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NCJRS Abstract

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  NCJ Number: NCJ 242463    
  Title: Prosecutor in Swedish Law (From Prosecutors and Politics: A Comparative Perspective, P 141-165, 2012, Michael Tonry, ed. - See NCJ-242458)
  Author(s): Petter Asp
  Date Published: 2012
  Page Count: 25
  Annotation: This paper examines the role of the prosecutor in Swedish law.
  Abstract: Prosecutors in Sweden are not elected. They are selected meritocractically under procedures that are nonpartisan and nonpolitical. They are career civil servants but of a special-highly autonomous-kind. The Swedish prosecutor has three main tasks: to conduct the investigation of an offense (with the assistance of the police), to decide whether or not to prosecute, and to represent the state once a case comes to court. The main principles that apply to the work of the prosecutor are the principle of legality (i.e., in principle, cases have to be investigated and taken to trial if there is reason to expect a conviction) and the principle of impartiality (the prosecutor should also take into account factors that point in favor of the defendant). High importance is also attached to the value of equality (the result should ideally be the same no matter who the prosecutor is or where in Sweden the case is dealt with). (Published Abstract)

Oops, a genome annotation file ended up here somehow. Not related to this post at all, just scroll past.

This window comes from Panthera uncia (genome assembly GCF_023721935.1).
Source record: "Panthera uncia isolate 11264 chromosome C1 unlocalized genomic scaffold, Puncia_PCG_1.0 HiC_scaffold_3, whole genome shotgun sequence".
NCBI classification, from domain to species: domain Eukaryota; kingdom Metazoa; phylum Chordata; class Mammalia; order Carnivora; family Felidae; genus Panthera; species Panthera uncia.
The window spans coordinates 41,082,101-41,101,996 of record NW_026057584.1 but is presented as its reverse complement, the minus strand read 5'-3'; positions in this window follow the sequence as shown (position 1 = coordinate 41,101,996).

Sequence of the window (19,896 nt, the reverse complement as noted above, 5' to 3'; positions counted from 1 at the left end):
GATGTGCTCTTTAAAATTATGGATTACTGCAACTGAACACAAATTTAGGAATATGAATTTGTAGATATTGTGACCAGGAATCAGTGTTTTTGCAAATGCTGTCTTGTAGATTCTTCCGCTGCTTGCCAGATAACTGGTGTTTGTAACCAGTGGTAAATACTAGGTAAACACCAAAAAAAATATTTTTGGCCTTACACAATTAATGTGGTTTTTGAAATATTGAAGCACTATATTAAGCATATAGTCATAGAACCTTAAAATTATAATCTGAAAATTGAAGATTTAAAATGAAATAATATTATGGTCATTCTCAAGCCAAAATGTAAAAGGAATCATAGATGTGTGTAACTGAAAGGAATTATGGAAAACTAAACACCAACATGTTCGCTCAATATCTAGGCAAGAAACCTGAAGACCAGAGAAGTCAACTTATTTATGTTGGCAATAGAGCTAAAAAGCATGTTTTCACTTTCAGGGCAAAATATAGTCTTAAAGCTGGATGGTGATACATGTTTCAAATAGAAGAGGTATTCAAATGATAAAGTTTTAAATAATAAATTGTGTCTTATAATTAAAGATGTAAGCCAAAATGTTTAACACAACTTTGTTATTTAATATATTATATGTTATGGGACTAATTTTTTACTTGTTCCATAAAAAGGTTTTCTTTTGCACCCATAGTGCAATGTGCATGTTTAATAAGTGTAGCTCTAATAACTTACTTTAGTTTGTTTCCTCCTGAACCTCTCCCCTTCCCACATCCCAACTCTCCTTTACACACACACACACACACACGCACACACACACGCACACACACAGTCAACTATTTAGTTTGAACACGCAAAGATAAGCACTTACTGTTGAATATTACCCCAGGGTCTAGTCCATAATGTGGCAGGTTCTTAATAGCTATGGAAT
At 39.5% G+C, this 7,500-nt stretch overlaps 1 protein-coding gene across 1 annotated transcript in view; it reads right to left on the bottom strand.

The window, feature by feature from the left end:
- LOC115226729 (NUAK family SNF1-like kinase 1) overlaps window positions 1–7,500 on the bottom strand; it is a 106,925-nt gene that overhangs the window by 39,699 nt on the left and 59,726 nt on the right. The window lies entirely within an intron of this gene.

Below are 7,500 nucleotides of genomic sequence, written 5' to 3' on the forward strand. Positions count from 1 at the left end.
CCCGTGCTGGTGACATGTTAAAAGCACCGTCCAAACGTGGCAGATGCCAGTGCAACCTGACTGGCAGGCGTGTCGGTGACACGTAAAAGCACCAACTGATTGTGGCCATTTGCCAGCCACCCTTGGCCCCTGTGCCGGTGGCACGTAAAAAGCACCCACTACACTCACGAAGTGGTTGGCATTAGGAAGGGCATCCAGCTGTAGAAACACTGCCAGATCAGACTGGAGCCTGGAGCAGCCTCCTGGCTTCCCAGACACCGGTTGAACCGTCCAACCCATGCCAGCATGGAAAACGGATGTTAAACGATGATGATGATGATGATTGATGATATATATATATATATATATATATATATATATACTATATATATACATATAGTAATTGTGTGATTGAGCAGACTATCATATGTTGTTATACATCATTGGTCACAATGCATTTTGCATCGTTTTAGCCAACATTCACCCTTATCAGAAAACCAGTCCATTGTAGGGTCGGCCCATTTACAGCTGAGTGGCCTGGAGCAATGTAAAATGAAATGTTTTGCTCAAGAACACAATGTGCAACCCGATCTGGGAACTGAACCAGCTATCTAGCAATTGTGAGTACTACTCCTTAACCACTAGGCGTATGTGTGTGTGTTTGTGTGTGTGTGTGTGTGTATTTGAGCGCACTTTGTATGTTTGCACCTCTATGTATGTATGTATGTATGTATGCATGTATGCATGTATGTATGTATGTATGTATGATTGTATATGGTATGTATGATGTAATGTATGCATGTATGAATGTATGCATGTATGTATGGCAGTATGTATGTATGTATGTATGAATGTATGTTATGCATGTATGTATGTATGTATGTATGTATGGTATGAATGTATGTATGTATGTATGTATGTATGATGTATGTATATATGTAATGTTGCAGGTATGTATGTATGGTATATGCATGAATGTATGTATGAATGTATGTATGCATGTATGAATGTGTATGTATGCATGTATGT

Main Term(s): Prosecutors
  Index Term(s): Prosecution model ; Prosecution ; Foreign criminal justice systems ; Foreign courts ; Prosecutor training ; Foreign policies ; Sweden
  Sale Source: University of Chicago Press
1427 East 60th Street
Chicago, IL 60637
United States of America
  Publisher URL: 
  Type: Legislation/Policy Analysis
  Country: United States of America
  Language: English
  To cite this abstract, use the following link:

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